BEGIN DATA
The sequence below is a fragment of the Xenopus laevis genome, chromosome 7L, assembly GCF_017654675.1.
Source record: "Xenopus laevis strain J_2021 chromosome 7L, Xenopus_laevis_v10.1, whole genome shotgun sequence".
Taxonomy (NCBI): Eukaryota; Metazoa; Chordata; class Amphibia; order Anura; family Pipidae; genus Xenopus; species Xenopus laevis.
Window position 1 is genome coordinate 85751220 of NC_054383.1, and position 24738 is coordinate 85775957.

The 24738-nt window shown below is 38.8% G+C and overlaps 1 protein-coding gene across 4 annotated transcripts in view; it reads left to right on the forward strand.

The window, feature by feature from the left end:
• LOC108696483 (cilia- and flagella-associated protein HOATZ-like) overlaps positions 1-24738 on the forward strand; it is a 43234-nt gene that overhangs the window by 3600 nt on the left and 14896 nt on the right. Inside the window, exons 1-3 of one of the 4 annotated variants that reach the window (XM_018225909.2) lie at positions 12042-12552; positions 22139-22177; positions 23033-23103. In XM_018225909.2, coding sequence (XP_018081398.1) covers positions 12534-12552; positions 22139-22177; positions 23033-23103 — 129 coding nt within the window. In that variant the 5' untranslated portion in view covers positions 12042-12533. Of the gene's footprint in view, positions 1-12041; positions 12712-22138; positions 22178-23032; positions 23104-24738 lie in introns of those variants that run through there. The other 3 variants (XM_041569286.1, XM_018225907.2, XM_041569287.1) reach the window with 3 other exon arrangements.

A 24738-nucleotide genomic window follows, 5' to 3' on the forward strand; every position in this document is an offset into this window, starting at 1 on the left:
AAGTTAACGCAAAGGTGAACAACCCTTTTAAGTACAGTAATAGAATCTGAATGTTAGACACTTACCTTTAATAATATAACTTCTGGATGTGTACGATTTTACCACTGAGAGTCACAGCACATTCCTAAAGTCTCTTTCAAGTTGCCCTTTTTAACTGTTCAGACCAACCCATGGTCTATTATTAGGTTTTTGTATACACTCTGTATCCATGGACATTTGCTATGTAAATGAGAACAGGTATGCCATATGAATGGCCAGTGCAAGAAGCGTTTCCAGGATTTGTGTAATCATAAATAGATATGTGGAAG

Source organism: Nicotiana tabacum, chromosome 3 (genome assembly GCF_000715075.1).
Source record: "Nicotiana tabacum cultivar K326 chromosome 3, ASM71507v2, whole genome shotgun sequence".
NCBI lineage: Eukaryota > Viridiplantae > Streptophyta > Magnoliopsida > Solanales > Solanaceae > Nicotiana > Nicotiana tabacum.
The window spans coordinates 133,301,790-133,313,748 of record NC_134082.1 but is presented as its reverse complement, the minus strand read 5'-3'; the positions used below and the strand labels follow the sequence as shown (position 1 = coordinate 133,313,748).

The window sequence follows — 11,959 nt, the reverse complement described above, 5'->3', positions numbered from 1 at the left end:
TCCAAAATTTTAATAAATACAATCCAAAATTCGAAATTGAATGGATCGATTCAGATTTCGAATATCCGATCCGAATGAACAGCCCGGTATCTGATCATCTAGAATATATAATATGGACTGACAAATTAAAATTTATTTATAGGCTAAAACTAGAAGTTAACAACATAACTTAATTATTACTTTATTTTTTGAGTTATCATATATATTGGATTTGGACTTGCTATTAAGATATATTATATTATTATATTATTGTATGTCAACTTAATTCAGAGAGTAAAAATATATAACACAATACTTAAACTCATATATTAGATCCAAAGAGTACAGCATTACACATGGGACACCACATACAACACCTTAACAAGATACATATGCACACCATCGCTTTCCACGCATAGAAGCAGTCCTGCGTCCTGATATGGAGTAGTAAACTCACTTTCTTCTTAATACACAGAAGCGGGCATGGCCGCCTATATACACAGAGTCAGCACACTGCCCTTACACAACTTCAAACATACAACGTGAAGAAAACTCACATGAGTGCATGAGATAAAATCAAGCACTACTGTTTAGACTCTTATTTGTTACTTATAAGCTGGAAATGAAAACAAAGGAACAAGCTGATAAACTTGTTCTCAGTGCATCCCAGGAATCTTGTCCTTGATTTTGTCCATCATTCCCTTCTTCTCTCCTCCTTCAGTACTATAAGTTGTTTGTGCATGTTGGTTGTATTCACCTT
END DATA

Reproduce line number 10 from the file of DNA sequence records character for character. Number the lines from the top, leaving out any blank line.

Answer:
Source organism: Nicotiana tabacum, chromosome 3 (genome assembly GCF_000715075.1).